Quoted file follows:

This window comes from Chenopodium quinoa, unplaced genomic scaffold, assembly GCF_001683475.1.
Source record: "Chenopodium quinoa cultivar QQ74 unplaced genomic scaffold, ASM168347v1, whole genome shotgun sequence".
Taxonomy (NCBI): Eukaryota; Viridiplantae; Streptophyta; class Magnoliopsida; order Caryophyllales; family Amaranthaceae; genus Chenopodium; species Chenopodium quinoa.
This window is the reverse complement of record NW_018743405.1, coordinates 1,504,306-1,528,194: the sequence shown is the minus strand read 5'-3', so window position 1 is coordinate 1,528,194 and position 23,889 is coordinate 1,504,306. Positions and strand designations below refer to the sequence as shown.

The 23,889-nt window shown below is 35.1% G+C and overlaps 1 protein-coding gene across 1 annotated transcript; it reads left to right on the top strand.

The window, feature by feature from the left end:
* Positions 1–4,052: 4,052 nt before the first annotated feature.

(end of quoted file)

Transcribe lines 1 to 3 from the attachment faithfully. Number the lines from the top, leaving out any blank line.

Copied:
This window comes from Chenopodium quinoa, unplaced genomic scaffold, assembly GCF_001683475.1.
Source record: "Chenopodium quinoa cultivar QQ74 unplaced genomic scaffold, ASM168347v1, whole genome shotgun sequence".
Taxonomy (NCBI): Eukaryota; Viridiplantae; Streptophyta; class Magnoliopsida; order Caryophyllales; family Amaranthaceae; genus Chenopodium; species Chenopodium quinoa.